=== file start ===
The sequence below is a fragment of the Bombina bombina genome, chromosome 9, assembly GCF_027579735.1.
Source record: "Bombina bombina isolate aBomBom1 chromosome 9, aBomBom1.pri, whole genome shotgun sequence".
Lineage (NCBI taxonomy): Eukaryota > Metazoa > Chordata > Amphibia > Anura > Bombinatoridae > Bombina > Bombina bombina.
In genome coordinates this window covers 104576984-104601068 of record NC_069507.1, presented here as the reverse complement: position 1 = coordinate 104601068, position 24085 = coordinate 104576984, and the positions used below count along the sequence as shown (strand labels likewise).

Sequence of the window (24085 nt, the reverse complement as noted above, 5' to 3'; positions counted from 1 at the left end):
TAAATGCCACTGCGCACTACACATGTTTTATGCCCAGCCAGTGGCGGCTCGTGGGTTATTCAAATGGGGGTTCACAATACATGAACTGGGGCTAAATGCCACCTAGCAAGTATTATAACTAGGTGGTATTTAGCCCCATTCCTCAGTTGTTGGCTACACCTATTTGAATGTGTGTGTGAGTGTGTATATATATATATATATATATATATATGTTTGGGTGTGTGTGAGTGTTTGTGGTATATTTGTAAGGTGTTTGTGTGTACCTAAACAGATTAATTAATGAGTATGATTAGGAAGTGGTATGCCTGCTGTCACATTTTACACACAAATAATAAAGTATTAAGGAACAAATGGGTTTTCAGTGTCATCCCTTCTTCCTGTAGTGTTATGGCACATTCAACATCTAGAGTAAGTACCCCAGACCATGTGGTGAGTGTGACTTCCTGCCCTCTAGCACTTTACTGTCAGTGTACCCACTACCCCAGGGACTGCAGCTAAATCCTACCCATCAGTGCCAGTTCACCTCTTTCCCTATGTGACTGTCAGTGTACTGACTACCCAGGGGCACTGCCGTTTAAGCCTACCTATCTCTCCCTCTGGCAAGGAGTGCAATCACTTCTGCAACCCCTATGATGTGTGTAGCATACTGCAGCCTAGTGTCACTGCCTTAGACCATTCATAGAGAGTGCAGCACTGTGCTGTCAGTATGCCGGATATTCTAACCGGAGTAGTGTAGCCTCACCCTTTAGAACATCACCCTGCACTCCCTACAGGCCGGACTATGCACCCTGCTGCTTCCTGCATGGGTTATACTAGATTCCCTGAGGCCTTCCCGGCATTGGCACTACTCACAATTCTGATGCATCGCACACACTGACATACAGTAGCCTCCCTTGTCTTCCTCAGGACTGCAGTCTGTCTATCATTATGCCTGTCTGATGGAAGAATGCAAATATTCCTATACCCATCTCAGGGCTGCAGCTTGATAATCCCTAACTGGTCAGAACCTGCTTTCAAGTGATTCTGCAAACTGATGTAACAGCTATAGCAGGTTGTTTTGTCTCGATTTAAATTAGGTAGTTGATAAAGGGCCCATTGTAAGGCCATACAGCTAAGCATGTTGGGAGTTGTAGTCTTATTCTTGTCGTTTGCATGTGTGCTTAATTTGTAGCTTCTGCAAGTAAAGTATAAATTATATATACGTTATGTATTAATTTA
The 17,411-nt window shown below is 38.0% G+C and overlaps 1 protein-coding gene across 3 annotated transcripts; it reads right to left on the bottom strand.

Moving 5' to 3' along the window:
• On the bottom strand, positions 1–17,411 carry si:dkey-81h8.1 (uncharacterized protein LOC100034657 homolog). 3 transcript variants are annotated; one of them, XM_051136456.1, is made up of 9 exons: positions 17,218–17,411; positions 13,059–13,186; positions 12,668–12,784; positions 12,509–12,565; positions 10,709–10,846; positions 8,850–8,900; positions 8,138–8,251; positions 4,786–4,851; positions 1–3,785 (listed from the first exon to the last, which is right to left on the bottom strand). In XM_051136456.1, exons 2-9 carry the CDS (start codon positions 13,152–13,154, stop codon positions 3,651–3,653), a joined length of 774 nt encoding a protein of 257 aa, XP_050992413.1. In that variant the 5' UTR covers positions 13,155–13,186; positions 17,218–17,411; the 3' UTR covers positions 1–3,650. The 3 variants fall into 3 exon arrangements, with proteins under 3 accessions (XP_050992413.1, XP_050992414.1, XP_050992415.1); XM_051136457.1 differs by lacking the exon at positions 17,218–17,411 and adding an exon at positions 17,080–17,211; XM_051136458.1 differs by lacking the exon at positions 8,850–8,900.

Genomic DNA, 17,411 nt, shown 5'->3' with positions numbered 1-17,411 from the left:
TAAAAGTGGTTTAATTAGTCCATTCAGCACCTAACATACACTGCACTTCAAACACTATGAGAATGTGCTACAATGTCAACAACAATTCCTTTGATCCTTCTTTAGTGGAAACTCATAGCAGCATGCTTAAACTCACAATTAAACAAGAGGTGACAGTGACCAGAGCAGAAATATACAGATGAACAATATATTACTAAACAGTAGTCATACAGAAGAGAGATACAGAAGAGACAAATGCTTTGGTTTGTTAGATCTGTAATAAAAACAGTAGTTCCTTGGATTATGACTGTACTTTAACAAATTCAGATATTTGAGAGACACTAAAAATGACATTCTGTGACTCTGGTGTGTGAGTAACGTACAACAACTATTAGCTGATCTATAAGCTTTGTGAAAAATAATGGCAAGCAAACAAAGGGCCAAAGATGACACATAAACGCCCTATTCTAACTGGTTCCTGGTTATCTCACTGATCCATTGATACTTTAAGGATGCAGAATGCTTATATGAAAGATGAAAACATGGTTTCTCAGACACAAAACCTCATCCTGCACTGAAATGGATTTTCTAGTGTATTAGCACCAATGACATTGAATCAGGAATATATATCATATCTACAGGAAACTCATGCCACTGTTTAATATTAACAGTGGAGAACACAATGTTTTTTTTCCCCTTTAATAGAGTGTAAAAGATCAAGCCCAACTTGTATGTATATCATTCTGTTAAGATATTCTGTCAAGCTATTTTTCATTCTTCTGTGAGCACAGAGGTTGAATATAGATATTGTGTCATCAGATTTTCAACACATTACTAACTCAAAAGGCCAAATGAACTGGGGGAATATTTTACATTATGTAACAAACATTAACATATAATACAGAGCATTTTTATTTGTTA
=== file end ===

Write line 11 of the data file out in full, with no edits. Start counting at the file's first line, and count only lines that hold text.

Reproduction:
TAAAAGTGGTTTAATTAGTCCATTCAGCACCTAACATACACTGCACTTCAAACACTATGAGAATGTGCTACAATGTCAACAACAATTCCTTTGATCCTTCTTTAGTGGAAACTCATAGCAGCATGCTTAAACTCACAATTAAACAAGAGGTGACAGTGACCAGAGCAGAAATATACAGATGAACAATATATTACTAAACAGTAGTCATACAGAAGAGAGATACAGAAGAGACAAATGCTTTGGTTTGTTAGATCTGTAATAAAAACAGTAGTTCCTTGGATTATGACTGTACTTTAACAAATTCAGATATTTGAGAGACACTAAAAATGACATTCTGTGACTCTGGTGTGTGAGTAACGTACAACAACTATTAGCTGATCTATAAGCTTTGTGAAAAATAATGGCAAGCAAACAAAGGGCCAAAGATGACACATAAACGCCCTATTCTAACTGGTTCCTGGTTATCTCACTGATCCATTGATACTTTAAGGATGCAGAATGCTTATATGAAAGATGAAAACATGGTTTCTCAGACACAAAACCTCATCCTGCACTGAAATGGATTTTCTAGTGTATTAGCACCAATGACATTGAATCAGGAATATATATCATATCTACAGGAAACTCATGCCACTGTTTAATATTAACAGTGGAGAACACAATGTTTTTTTTCCCCTTTAATAGAGTGTAAAAGATCAAGCCCAACTTGTATGTATATCATTCTGTTAAGATATTCTGTCAAGCTATTTTTCATTCTTCTGTGAGCACAGAGGTTGAATATAGATATTGTGTCATCAGATTTTCAACACATTACTAACTCAAAAGGCCAAATGAACTGGGGGAATATTTTACATTATGTAACAAACATTAACATATAATACAGAGCATTTTTATTTGTTA